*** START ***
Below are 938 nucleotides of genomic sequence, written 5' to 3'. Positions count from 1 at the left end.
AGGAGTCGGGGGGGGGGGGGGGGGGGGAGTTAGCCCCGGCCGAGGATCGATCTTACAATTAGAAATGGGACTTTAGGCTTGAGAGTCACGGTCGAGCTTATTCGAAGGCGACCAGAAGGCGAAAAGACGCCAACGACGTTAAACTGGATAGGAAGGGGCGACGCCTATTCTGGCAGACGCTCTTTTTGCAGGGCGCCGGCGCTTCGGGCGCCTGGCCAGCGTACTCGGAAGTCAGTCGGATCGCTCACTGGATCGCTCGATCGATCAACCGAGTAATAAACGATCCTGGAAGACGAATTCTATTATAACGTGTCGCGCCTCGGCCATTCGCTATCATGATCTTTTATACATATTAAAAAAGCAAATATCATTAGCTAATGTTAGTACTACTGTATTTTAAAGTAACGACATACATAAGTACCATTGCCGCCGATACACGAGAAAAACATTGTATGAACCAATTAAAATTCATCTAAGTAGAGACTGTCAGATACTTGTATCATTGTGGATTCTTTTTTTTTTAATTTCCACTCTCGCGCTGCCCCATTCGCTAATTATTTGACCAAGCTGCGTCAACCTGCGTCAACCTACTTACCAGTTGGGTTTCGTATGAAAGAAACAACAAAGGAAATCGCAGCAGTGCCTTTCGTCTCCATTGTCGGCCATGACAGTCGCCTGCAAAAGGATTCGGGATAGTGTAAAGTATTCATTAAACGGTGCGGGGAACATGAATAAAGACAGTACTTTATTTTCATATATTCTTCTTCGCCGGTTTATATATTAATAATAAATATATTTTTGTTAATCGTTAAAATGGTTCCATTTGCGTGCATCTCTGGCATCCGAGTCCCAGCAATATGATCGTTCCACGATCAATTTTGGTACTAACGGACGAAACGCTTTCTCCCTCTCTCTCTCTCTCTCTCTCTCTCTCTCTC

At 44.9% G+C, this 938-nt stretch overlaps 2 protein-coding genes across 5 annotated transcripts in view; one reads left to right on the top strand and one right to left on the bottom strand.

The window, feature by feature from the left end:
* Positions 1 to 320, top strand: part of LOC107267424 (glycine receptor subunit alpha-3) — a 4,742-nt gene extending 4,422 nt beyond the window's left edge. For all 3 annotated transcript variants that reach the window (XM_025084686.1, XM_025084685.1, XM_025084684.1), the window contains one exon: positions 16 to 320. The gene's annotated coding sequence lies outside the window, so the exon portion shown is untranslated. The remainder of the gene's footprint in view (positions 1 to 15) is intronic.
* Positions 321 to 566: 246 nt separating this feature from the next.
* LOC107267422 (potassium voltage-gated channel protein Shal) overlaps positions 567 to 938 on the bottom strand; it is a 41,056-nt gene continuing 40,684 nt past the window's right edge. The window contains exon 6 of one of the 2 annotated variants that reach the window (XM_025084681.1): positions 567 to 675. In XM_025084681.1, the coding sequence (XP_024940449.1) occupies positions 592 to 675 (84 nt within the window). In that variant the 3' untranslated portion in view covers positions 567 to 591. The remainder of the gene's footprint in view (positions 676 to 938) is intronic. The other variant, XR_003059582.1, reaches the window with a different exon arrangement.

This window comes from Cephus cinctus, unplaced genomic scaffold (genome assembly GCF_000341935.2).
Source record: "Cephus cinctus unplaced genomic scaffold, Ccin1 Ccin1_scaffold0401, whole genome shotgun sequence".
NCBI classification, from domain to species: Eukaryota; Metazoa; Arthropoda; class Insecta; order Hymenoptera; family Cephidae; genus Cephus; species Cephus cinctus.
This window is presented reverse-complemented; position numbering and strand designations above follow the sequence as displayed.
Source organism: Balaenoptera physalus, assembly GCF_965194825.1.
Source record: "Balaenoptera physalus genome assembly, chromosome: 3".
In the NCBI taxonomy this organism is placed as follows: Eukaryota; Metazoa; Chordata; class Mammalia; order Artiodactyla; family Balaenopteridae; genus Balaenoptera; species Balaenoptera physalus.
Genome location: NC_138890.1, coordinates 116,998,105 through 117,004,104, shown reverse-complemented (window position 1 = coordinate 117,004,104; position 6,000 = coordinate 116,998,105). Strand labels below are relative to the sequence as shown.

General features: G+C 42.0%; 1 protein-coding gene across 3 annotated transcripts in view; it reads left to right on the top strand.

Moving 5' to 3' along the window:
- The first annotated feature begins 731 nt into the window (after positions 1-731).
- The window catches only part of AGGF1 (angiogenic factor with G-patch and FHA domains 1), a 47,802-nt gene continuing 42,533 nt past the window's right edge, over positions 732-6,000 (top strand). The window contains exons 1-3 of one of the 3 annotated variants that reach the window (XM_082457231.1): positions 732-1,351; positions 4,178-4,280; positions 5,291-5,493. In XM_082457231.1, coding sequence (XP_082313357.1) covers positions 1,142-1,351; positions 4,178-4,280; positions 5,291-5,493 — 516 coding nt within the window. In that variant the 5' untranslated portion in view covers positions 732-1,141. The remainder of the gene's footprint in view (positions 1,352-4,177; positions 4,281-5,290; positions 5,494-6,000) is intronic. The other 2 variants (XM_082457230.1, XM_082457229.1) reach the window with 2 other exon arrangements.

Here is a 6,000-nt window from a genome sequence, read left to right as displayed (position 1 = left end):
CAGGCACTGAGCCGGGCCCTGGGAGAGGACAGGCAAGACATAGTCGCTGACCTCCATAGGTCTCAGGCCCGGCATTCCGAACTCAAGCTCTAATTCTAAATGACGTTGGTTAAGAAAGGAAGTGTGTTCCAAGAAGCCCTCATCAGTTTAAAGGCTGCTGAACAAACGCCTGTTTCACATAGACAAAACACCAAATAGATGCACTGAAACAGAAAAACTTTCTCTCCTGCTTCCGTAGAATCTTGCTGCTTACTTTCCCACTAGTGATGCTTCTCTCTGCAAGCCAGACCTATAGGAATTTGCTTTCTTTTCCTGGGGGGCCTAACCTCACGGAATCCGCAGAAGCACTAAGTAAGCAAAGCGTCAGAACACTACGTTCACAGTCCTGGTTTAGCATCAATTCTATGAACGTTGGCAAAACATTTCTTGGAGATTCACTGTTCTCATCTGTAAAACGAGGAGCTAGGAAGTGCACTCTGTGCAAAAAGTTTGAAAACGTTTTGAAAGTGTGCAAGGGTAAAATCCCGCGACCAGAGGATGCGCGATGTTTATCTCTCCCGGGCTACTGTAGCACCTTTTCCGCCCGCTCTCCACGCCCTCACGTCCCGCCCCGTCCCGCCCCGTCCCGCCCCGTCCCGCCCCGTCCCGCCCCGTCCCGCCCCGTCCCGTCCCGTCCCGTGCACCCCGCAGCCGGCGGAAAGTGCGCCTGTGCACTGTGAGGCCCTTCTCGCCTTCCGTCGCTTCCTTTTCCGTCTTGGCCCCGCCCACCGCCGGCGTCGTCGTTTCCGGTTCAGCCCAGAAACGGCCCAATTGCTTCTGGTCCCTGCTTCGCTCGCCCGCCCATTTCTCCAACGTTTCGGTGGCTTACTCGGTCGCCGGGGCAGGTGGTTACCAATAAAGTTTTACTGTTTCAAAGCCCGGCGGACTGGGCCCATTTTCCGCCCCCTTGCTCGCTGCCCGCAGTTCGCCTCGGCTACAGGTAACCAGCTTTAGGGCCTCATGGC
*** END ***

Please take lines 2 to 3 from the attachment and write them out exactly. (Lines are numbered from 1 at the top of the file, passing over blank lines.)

AGGAGTCGGGGGGGGGGGGGGGGGGGGAGTTAGCCCCGGCCGAGGATCGATCTTACAATTAGAAATGGGACTTTAGGCTTGAGAGTCACGGTCGAGCTTATTCGAAGGCGACCAGAAGGCGAAAAGACGCCAACGACGTTAAACTGGATAGGAAGGGGCGACGCCTATTCTGGCAGACGCTCTTTTTGCAGGGCGCCGGCGCTTCGGGCGCCTGGCCAGCGTACTCGGAAGTCAGTCGGATCGCTCACTGGATCGCTCGATCGATCAACCGAGTAATAAACGATCCTGGAAGACGAATTCTATTATAACGTGTCGCGCCTCGGCCATTCGCTATCATGATCTTTTATACATATTAAAAAAGCAAATATCATTAGCTAATGTTAGTACTACTGTATTTTAAAGTAACGACATACATAAGTACCATTGCCGCCGATACACGAGAAAAACATTGTATGAACCAATTAAAATTCATCTAAGTAGAGACTGTCAGATACTTGTATCATTGTGGATTCTTTTTTTTTTAATTTCCACTCTCGCGCTGCCCCATTCGCTAATTATTTGACCAAGCTGCGTCAACCTGCGTCAACCTACTTACCAGTTGGGTTTCGTATGAAAGAAACAACAAAGGAAATCGCAGCAGTGCCTTTCGTCTCCATTGTCGGCCATGACAGTCGCCTGCAAAAGGATTCGGGATAGTGTAAAGTATTCATTAAACGGTGCGGGGAACATGAATAAAGACAGTACTTTATTTTCATATATTCTTCTTCGCCGGTTTATATATTAATAATAAATATATTTTTGTTAATCGTTAAAATGGTTCCATTTGCGTGCATCTCTGGCATCCGAGTCCCAGCAATATGATCGTTCCACGATCAATTTTGGTACTAACGGACGAAACGCTTTCTCCCTCTCTCTCTCTCTCTCTCTCTCTCTCTCTC

At 44.9% G+C, this 938-nt stretch overlaps 2 protein-coding genes across 5 annotated transcripts in view; one reads left to right on the top strand and one right to left on the bottom strand.